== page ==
Candida Diets, False Hope
I wanted to write this post to highlight the false hope of candida diets in the search for anecdotal evidence.
Through some twisted path of logic, many believe that an overgrowth of candida, a harmless fungus present in most people, exists. Though I am not aware of all the steps on that path, I have no doubt that Huffington Post and the bogus book, The Yeast Connection, by the appropriately named Dr. William Crook, made cameo appearances.
Some many buy into the false remedies. That is the bane of the internet and the information overload.
A Reality Check
First, the elephant in the room is celiac disease. It is often misdiagnosed as other conditions like irritable bowel syndrome.
The University of Chicago documented over 300 symptoms associated with the condition. Much of these are the result of nutrient deficiencies caused by malabsorption. The disease attacks the small intestine where 90 percent of ingested nutrients are absorbed.
But it gets more complicated. The nutrients often play a myriad of roles in the body. Magnesium, for example, influences over 300 reactions in the body. Because of its nature, celiac disease often remains cloaked by vague and non-diagnostic symptoms. This means that diagnosis and treatment require doctor intervention.
One of the first symptoms I knew about was the lactose intolerance. This condition often shows up in newly diagnosed patients. Initial intestinal damage interferes with lactose digestion. But again, it is still challenging to diagnose.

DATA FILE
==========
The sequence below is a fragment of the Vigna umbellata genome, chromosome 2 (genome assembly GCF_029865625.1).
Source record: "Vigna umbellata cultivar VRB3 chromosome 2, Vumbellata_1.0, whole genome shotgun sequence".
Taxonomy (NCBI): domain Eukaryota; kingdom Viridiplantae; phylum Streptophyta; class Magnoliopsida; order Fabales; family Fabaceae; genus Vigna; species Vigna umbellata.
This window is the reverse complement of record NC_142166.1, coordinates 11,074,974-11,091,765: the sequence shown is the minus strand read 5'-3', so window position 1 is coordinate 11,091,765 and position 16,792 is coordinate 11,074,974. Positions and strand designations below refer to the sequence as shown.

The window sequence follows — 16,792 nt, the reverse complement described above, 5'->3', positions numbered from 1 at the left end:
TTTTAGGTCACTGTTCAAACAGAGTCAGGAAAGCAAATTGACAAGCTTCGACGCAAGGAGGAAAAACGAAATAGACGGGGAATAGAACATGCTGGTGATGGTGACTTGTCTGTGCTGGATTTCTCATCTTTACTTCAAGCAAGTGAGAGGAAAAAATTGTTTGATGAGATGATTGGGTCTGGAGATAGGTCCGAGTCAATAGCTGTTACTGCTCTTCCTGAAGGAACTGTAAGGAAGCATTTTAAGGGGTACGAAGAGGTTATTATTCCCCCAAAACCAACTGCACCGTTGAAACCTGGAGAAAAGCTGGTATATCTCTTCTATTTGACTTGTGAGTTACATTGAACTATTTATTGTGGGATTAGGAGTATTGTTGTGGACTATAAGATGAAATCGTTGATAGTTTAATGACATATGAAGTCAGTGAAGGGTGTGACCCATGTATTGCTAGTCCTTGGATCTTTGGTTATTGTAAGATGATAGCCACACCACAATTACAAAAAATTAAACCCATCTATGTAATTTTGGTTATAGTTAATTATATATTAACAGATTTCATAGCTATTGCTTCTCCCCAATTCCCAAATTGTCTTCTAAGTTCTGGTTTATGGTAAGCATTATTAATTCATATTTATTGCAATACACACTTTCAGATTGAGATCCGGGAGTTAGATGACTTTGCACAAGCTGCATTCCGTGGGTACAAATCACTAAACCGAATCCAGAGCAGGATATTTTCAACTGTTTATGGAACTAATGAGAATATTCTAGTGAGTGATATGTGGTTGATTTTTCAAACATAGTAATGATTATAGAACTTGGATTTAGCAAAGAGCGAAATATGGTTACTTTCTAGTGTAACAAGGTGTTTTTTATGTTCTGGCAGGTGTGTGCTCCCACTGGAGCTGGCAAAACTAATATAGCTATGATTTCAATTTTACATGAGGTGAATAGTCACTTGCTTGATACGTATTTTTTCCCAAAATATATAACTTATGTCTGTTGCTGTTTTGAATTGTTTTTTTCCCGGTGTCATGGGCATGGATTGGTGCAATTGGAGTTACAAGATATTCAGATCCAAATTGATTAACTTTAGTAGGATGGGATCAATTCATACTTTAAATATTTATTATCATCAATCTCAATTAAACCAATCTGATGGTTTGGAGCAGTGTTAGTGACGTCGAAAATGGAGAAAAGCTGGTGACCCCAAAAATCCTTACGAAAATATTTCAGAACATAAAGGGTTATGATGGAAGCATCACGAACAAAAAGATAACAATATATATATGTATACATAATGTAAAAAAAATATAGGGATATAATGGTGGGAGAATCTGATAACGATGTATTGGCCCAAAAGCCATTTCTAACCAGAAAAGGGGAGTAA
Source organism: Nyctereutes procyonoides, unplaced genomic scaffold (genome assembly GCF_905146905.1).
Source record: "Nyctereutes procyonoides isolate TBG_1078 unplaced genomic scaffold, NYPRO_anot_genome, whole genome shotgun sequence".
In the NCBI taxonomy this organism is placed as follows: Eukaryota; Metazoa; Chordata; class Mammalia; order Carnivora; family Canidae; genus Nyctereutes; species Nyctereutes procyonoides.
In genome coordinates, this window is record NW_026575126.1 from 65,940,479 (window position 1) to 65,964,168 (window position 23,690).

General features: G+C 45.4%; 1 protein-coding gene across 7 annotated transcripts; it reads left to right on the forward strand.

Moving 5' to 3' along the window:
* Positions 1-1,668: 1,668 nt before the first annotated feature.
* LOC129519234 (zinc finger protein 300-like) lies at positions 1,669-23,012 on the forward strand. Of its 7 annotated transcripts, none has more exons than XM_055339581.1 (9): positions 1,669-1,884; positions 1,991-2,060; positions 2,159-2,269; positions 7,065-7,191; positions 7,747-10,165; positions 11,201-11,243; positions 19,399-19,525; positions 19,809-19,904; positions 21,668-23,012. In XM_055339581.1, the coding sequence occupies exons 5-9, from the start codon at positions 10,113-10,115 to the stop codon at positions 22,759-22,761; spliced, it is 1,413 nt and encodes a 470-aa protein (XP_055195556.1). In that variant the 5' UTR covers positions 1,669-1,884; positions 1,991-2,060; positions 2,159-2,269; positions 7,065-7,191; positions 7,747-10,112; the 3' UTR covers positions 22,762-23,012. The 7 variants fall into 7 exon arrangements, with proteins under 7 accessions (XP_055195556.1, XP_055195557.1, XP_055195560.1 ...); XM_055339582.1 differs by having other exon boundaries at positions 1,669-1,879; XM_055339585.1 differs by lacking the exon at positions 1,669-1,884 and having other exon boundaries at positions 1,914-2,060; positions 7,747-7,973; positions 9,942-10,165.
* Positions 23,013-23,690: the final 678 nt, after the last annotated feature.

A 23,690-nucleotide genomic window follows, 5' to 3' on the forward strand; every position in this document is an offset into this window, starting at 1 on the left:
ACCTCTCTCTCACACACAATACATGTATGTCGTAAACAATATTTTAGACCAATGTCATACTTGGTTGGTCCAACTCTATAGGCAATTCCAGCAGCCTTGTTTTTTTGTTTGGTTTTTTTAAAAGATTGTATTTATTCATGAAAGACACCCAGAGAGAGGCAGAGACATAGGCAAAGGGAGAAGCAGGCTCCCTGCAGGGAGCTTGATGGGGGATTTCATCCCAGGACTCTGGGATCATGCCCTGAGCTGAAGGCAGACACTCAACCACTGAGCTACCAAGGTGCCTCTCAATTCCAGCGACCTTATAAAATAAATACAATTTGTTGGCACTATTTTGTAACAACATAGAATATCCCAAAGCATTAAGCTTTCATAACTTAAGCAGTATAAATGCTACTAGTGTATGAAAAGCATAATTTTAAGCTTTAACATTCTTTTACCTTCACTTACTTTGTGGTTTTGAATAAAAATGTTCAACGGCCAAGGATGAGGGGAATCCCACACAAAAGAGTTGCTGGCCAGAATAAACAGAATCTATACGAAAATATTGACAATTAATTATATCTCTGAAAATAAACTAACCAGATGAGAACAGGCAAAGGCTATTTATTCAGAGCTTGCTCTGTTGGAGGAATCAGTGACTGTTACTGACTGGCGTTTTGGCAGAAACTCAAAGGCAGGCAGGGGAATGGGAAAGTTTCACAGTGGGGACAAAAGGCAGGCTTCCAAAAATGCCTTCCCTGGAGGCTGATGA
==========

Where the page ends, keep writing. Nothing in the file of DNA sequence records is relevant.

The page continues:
Fortunately, there are doctors who stick with traditional medicine and don’t buy into these false “cures,” like the diet.
Second, active celiac means malabsorption is occurring. That can account for many vague symptoms like palpitations, GI distress, fatigue, among others.
Third, the last thing anyone experiencing malabsorption needs is a restricted diet! The body is already compromised by the disease. Exacerbating this dangerous condition is not a wise course of action however well-meaning.
The Evidence of Candida Diets
The so-called candida overgrowth doesn’t exist. It belongs in the same cesspool as detox, colon cleanses and all of that other bullshit promoted by know-nothings on the internet.
The evidence for candida overgrowth, the efficacy of the diet and cleanses just aren’t there. The whole concept of detox is a scam and fraud.
I am aware of gluten around me. I am also gluten intolerant. Common foods spell trouble, including things like beef jerky, candies, and soy sauce. I even came across a jam with wheat syrup.
Cross contamination is also an issue. It’s a gluten minefield out there. You can’t be too careful. For a celiac disease patient, this situation can open the door to other autoimmune conditions.
The important thing is to gets the facts. Seek out objective science to answer health questions. It’s your best defense against the misinformation that permeates popular media and the internet.
By Chris DR/http://roadtowellness.weborglodge.com